Due to COVID-19, many organisations are going to have to communicate some difficult news with their colleagues, particularly around redundancies. It’s hard enough sharing this news face-to-face, but with social distancing in place and some leaders not heading back into the workplace, it’s likely for some this news will have to be shared via video call.
As communicators, we will be asked how to support business leaders communicate difficult messages. But before you start advising leaders you need to make sure that you’re fully briefed with the plans (hopefully you’ve been included from day one) and you understand the key messages. If you haven’t then you need to work really closely with your HR team and senior leaders as there needs to be a comprehensive communications plan in place.
The plan should cover key messages, who is communicating what to who, channels being used, key questions, the timeline, slide decks and scripts.
The 6 C’s of effective communication, from my Reset, Recover and Revive workbook, is useful guide to share with leaders:
- Consistent: make sure that the message you’re sharing with all your team members is consistent. Stick to the core message and always link back to the purpose and why the organisation has made the decision that it has. When breaking bad news it’s really easy to be informal but it’s important to stick to the corporate lines.
- Confident: when sharing bad news, try not to waffle. If you don’t understand what you need to say then make sure you ask all the questions before you communicate anything. Practice the script / slide deck before you get onto the call, avoid reading word-for-word as it’ll sound robotic and cold. Try to pre-empt questions that you might be asked and think about the tone/language you will be using. Empathy will be important here.
- Clarity: be clear in the messaging. Avoid jargon and technical language. Be transparent and don’t hide the bad news, among other stuff.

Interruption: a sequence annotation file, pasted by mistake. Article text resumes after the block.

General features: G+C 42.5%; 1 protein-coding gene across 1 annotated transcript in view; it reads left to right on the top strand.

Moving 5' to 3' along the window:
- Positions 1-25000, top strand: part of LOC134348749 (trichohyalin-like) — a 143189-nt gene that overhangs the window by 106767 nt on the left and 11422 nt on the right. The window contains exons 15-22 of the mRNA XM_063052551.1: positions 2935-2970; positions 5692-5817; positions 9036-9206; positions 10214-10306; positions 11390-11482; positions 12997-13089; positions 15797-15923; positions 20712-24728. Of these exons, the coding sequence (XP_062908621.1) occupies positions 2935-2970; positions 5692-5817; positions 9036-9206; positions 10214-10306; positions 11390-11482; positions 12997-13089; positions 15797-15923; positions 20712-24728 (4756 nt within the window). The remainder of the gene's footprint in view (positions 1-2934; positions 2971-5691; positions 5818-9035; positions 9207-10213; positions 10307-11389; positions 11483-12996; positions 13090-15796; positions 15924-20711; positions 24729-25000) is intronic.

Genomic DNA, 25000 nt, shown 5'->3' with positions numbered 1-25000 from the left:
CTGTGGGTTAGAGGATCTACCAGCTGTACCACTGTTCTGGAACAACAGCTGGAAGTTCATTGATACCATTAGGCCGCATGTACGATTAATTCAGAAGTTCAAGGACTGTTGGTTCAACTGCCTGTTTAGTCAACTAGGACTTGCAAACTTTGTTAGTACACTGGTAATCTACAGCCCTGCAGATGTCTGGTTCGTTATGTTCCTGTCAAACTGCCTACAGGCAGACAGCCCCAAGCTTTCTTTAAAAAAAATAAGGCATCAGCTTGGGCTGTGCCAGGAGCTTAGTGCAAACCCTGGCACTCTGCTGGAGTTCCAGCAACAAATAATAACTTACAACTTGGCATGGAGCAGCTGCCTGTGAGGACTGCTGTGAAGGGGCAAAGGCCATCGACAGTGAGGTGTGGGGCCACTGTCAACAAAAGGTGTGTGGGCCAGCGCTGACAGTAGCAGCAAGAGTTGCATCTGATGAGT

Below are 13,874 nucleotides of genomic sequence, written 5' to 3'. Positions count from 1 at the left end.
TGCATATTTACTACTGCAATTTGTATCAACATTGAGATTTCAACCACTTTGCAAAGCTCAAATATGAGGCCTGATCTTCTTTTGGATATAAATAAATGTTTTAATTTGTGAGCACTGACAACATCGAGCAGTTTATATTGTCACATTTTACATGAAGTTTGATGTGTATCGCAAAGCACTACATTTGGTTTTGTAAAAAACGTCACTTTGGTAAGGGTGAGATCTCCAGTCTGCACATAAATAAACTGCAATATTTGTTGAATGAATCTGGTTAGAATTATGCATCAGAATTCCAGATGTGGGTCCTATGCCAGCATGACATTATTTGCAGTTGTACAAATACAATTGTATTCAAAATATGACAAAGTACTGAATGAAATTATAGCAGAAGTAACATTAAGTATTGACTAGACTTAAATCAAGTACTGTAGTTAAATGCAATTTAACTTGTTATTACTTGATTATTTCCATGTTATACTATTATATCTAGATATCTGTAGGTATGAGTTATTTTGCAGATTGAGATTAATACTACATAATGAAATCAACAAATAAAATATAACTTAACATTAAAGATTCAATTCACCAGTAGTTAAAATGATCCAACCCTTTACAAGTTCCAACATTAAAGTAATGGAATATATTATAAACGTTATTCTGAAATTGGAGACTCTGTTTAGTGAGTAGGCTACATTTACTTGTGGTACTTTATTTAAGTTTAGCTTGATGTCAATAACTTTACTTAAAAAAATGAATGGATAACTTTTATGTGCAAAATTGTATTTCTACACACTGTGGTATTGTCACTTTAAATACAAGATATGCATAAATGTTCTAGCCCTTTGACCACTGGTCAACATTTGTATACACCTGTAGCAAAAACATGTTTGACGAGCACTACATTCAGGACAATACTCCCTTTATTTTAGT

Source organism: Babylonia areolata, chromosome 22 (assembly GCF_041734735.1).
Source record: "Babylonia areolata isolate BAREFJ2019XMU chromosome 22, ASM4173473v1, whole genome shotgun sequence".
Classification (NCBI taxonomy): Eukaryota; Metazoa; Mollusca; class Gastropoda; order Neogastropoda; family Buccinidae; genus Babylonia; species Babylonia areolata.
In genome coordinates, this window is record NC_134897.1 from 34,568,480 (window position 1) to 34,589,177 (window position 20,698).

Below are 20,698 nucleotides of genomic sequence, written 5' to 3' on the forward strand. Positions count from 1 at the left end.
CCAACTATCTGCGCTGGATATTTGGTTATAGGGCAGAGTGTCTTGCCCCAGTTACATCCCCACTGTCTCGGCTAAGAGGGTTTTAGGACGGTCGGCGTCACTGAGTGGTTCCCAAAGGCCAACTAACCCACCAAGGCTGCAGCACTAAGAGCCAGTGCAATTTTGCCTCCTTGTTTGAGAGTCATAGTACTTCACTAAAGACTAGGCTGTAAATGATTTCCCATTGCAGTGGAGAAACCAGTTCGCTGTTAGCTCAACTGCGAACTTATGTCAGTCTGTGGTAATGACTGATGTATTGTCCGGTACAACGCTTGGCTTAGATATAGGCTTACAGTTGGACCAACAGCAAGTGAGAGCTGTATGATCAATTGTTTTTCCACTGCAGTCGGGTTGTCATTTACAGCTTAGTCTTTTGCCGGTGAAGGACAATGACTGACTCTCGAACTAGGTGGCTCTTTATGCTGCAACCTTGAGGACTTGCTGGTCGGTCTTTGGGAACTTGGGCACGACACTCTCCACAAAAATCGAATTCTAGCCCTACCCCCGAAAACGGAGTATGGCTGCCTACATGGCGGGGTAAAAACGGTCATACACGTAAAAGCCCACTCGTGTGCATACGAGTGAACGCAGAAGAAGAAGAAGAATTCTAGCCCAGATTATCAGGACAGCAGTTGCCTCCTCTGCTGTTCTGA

- Concise: get to the point quickly. Of course, you need to explain the rationale and the purpose, but don’t go on for an hour and then drop the bombshell in the last 10 minutes with no time for questions.
- Compassionate: this will be a stressful time for many. Some people may feel angry and others emotional but be kind and respectful. Put yourself in their shoes and try to understand how they might be feeling. Make sure you leave plenty of time for questions. Give them time to absorb the information and listen to what they are telling you. If they want extra time to understand what it means for them then arrange another meeting later that week. Be generous with your time, stay in touch, be visible and check-in regularly.
- Credible: don’t make things up. Under extreme pressure, it’s easy to agree to something or even say something that isn’t entirely true because you want that person to feel better. Stick to the facts and don’t raise hopes. Instead stick to how you will help them make the transition and share resources (hopefully supplied by HR team) which will give them additional support.
Things to consider when sharing bad news over video call:
- Make sure you have a quiet space where you are unlikely to get disturbed by the family pet or children.
- Turn off your devices or put them on silent. Take your home phone off the hook if there is no one at home to answer it.
- Make sure your face can be seen on camera, try not to have your back to the window.
- Test your Wi-Fi connection properly, if there is any chance it’s going to drop out then consider swapping over to 4g.
- Check with your team member that they have a safe space and that they also have somewhere to go where they are unlikely to get disturbed. The last thing you need is to share the news via video and not realise that they are with their family or housemates.
- It can be hard to gauge how they feel as you won’t be able to see their body language properly, so make sure you ask them if they are okay before you move onto the next part.
Hopefully, you’ve found these tips useful but if you do need some further support then drop me an email to Advita@CommsRebel.com.
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Photo by Carlos Arthur M.R on Unsplash